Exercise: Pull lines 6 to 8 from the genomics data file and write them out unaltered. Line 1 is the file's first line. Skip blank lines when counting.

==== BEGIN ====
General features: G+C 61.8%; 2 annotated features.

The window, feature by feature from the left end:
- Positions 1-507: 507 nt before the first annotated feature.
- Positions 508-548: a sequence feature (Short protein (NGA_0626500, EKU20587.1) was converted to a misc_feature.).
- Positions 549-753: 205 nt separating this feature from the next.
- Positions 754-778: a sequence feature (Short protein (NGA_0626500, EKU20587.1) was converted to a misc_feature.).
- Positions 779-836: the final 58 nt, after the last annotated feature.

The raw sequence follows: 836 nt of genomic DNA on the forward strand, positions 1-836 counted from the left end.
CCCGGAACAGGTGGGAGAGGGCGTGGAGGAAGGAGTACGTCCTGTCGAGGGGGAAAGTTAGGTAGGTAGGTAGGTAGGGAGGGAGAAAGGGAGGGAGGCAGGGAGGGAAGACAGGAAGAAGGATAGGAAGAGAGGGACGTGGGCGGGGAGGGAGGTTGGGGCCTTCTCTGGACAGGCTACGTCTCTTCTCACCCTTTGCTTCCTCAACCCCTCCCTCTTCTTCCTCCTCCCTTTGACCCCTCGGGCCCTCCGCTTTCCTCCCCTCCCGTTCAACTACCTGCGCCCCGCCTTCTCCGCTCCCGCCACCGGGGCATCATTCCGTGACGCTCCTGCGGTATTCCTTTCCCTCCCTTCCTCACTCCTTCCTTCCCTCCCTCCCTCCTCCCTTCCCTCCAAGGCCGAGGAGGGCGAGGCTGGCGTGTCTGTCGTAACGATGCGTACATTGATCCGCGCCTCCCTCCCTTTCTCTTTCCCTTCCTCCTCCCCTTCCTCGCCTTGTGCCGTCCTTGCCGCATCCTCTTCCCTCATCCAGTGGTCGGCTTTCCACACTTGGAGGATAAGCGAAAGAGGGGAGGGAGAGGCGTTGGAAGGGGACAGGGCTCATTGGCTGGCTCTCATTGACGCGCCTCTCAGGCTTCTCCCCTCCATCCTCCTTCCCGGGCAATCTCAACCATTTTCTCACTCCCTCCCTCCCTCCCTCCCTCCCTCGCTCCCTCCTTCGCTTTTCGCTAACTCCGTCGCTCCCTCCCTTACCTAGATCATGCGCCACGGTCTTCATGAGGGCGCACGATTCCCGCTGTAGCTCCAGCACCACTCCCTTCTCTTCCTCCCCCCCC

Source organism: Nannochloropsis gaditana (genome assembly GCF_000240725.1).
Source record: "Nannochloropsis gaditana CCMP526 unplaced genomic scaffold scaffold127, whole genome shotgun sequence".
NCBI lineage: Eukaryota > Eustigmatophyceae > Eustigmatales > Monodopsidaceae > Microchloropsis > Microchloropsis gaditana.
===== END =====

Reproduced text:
- Positions 754-778: a sequence feature (Short protein (NGA_0626500, EKU20587.1) was converted to a misc_feature.).
- Positions 779-836: the final 58 nt, after the last annotated feature.

The raw sequence follows: 836 nt of genomic DNA on the forward strand, positions 1-836 counted from the left end.